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How Embracing our most Unlovable Selves can Feel Like Rediscovering a Long-lost Friend
Images throughout the article are some of the steps of my making a shadow flip doll based on the Madness of Mis story...doll is still in process...
We tend to avoid our shadows....
I talked in an earlier newsletter about how we tend to avoid looking at our shadows- And no wonder, why would we want to go into that dark, scary, swampy place inside ourselves when it feels so much safer to stay out here in the sunlight, safe and warm?
And yet…(continues below...)
Once upon a time…
Back about twelve years ago, at a time of great change and upheaval in my life, I started to try to write a novel. Looking back at it now, I can see that this novel was an attempt to make sense of stuff that was going on in my life that felt very scary and disconcerting.
Somehow by putting the scary stuff on the page in a fictionalized way, I was able to get some distance and perspective. The novel hasn’t yet jelled into anything real, maybe it never will. But I wonder if that wasn’t the purpose. Maybe it did what it needed to do, helping me to make sense out of my life. With the perspective of time, I can see that it was the impetus and inspiration for many of the creative endeavors in my life since then, including my healing doll-making journey.
The story of “Mis”
Recently I came across a story about a character that reminded me very strongly of one of the main characters in my novel. In both cases, this character, a young woman, crazed by grief, retreats from the “normal” way of inhabiting the world. She is “out of control”, perceived as dangerous and is thus hidden away. The character I encountered, quoted in writer, psychologist and mythologist, Sharon Blackie’s wonderful book, If Women Rose Rooted, was called Mis (pronounced "mish"). I had never heard of her before, but apparently her story goes way back in the pantheon of Celtic mythology. I am not going to go into this long and fascinating Celtic history-you can look it up if you want to here.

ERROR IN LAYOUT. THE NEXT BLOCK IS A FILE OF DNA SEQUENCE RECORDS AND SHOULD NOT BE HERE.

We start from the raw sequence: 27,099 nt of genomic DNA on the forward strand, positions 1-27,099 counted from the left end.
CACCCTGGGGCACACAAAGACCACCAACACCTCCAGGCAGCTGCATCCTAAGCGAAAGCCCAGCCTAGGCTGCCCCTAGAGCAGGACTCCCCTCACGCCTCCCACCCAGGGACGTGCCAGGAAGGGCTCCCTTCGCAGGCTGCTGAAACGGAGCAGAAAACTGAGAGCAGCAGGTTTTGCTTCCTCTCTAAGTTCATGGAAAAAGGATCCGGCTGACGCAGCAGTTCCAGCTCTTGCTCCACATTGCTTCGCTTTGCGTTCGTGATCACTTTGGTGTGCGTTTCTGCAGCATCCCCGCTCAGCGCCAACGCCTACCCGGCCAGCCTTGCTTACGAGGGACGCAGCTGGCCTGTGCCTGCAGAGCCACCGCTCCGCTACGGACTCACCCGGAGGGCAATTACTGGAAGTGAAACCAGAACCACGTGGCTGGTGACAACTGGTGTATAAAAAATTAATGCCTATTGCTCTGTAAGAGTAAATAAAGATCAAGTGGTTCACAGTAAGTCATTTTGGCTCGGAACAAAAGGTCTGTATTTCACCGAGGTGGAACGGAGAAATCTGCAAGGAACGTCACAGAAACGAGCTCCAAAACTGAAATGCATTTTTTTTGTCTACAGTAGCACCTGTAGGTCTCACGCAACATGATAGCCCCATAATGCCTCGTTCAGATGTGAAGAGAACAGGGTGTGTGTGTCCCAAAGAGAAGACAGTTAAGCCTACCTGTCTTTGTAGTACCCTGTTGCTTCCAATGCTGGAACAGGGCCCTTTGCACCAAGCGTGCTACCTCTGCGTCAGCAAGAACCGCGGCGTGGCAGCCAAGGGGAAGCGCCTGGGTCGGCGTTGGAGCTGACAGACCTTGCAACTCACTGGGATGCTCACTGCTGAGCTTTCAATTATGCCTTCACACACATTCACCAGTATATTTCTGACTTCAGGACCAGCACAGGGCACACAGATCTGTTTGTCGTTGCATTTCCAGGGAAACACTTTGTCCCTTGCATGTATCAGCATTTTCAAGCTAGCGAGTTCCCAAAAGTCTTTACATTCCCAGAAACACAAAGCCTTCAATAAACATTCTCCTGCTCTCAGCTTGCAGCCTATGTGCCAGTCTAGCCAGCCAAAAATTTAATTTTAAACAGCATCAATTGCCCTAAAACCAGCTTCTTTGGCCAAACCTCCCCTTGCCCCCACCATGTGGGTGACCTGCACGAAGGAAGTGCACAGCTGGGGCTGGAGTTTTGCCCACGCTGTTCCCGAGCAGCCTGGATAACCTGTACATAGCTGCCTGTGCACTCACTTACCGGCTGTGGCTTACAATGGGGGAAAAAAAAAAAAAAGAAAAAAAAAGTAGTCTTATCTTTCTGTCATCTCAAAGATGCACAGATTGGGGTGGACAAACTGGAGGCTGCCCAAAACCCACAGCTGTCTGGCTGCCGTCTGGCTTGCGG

Layers of feathers and sharp claws
The bare bones of the story are that Mis is brought by her European warrior father to Ireland, as he attempts to conquer the inhabitants. He is killed in battle and she goes crazy at his death, retreating into the forest. Blackie’s description is powerful, “Mis rose into the air like a bird with a howl, trailing fur and layers of feathers to cover her naked skin. She grew great sharp claws with which she attacked and tore to pieces any creature or person she met….”
Loving her back to life
She remains in the forest, killing and howling for many years. The inhabitants of the land try to get rid of her but all who are sent after her are killed. Finally, a lowly musician volunteers to go in after her, not armed with weapons but instead with his music and his body. He is the only one who is able to subdue and transform her “back to some semblance of the beautiful woman she had been before her father was killed.” I especially love the description of how he loves her back into humanness, with a combination of love-making, food and song, “and when she asked for more, more loving she received.”
The Mythic Bird
In my novel, the main character, Elsinore encounters a similar wild creature, whom she first mistook for a bird: “The ‘bird’ lurched toward her with strange, awkward motions. The bird was in fact, a thin, tall, extremely pale girl with dark, long, hair, sticking to her body and to the feathers in messy strands. The girl was clothed in a rotten bird carcass. The bird-girl reached a long thin claw-likearm up to the sky and wailed. In a frenzy of feathers and claws, she began to writhe.” Elsinore meets this character, Chloe, when they are both young and though Chloe is not as violent as Mis, she is perceived as dangerous and is locked in a psychiatric ward. Over the course of the novel, Elsinore befriends Chloe, and is enriched by her wisdom and insight.
What’s the point of all of this?
My main point here is that doing the shadow work of unearthing these wild, “dangerous” selves within us can be a messy, uncomfortable and scary process. Because it is such a messy process, it is best undertaken accompanied. It can also take a lot of time.
We need some tools to be able to undertake this process. We need to be willing to let go of control in order to be able to see these parts, who seem to radiate chaos and disruption. We have to be prepared to find rage and anger, or even what looks like insanity under there.
It also takes vulnerability. The lowly musician who is able to bring Mis back to life, is only able to succeed by undressing completely and putting down all his weapons, armed only with music. And in my novel, Elsinore, at first prideful and judgmental of Chloe, learns through encountering many mistakes, losses and griefs of her own, to embrace and welcome Chloe, rather than reject her.
Love and Accompaniment
Though it is so tempting to go after the parts we don’t understand or are afraid of, with anger or criticism, in the end what works best is love. Mis is offered more love every time she asks, and Chloe also is treated with respect and love. And in both stories, it is not only these scary characters that are transformed. We are also transformed by the process of transforming them.
I've been making dolls for about ten years now. I believe that dolls serve as representations and reminders of the best part of ourselves. I am excited to share with you here my learnings about new methods and techniques for doll making and healing. So glad you are here!